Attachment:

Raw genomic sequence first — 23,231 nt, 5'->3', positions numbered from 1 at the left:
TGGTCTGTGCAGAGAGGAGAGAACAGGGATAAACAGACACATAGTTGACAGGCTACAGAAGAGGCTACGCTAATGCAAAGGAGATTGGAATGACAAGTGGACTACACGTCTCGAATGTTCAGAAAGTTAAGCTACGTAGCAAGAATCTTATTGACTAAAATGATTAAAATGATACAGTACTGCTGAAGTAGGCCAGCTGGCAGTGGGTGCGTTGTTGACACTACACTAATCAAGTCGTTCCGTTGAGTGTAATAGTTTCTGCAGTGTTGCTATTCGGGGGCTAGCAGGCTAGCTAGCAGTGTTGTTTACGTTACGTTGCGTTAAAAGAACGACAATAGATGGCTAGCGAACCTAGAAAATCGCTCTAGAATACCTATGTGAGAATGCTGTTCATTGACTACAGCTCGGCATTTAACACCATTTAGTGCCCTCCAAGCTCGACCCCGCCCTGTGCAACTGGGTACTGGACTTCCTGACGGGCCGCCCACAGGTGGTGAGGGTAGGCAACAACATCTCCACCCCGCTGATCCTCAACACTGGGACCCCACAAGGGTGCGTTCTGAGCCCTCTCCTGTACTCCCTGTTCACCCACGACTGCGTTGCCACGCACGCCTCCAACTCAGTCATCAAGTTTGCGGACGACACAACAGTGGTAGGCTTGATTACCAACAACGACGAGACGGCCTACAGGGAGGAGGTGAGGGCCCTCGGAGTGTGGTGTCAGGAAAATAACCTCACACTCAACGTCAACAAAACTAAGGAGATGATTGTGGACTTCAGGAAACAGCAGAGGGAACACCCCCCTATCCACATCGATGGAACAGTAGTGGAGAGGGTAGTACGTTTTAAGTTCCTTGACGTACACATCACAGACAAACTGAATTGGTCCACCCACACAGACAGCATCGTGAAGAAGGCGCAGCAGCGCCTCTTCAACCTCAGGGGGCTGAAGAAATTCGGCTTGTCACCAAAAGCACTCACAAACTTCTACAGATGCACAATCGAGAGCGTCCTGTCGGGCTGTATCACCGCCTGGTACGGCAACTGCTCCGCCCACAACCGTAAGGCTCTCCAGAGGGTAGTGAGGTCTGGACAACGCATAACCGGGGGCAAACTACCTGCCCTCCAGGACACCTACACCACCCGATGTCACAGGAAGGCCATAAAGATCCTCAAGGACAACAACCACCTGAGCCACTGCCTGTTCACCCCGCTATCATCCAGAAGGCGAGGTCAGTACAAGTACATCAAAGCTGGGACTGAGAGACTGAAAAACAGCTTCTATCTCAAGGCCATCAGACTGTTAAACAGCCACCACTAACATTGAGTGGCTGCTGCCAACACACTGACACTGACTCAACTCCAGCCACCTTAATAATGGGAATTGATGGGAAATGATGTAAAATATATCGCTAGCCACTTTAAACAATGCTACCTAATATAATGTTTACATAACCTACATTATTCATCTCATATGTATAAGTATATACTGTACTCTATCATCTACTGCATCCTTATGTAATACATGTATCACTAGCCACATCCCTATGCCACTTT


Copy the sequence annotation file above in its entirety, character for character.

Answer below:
Raw genomic sequence first — 23,231 nt, 5'->3', positions numbered from 1 at the left:
TGGTCTGTGCAGAGAGGAGAGAACAGGGATAAACAGACACATAGTTGACAGGCTACAGAAGAGGCTACGCTAATGCAAAGGAGATTGGAATGACAAGTGGACTACACGTCTCGAATGTTCAGAAAGTTAAGCTACGTAGCAAGAATCTTATTGACTAAAATGATTAAAATGATACAGTACTGCTGAAGTAGGCCAGCTGGCAGTGGGTGCGTTGTTGACACTACACTAATCAAGTCGTTCCGTTGAGTGTAATAGTTTCTGCAGTGTTGCTATTCGGGGGCTAGCAGGCTAGCTAGCAGTGTTGTTTACGTTACGTTGCGTTAAAAGAACGACAATAGATGGCTAGCGAACCTAGAAAATCGCTCTAGAATACCTATGTGAGAATGCTGTTCATTGACTACAGCTCGGCATTTAACACCATTTAGTGCCCTCCAAGCTCGACCCCGCCCTGTGCAACTGGGTACTGGACTTCCTGACGGGCCGCCCACAGGTGGTGAGGGTAGGCAACAACATCTCCACCCCGCTGATCCTCAACACTGGGACCCCACAAGGGTGCGTTCTGAGCCCTCTCCTGTACTCCCTGTTCACCCACGACTGCGTTGCCACGCACGCCTCCAACTCAGTCATCAAGTTTGCGGACGACACAACAGTGGTAGGCTTGATTACCAACAACGACGAGACGGCCTACAGGGAGGAGGTGAGGGCCCTCGGAGTGTGGTGTCAGGAAAATAACCTCACACTCAACGTCAACAAAACTAAGGAGATGATTGTGGACTTCAGGAAACAGCAGAGGGAACACCCCCCTATCCACATCGATGGAACAGTAGTGGAGAGGGTAGTACGTTTTAAGTTCCTTGACGTACACATCACAGACAAACTGAATTGGTCCACCCACACAGACAGCATCGTGAAGAAGGCGCAGCAGCGCCTCTTCAACCTCAGGGGGCTGAAGAAATTCGGCTTGTCACCAAAAGCACTCACAAACTTCTACAGATGCACAATCGAGAGCGTCCTGTCGGGCTGTATCACCGCCTGGTACGGCAACTGCTCCGCCCACAACCGTAAGGCTCTCCAGAGGGTAGTGAGGTCTGGACAACGCATAACCGGGGGCAAACTACCTGCCCTCCAGGACACCTACACCACCCGATGTCACAGGAAGGCCATAAAGATCCTCAAGGACAACAACCACCTGAGCCACTGCCTGTTCACCCCGCTATCATCCAGAAGGCGAGGTCAGTACAAGTACATCAAAGCTGGGACTGAGAGACTGAAAAACAGCTTCTATCTCAAGGCCATCAGACTGTTAAACAGCCACCACTAACATTGAGTGGCTGCTGCCAACACACTGACACTGACTCAACTCCAGCCACCTTAATAATGGGAATTGATGGGAAATGATGTAAAATATATCGCTAGCCACTTTAAACAATGCTACCTAATATAATGTTTACATAACCTACATTATTCATCTCATATGTATAAGTATATACTGTACTCTATCATCTACTGCATCCTTATGTAATACATGTATCACTAGCCACATCCCTATGCCACTTT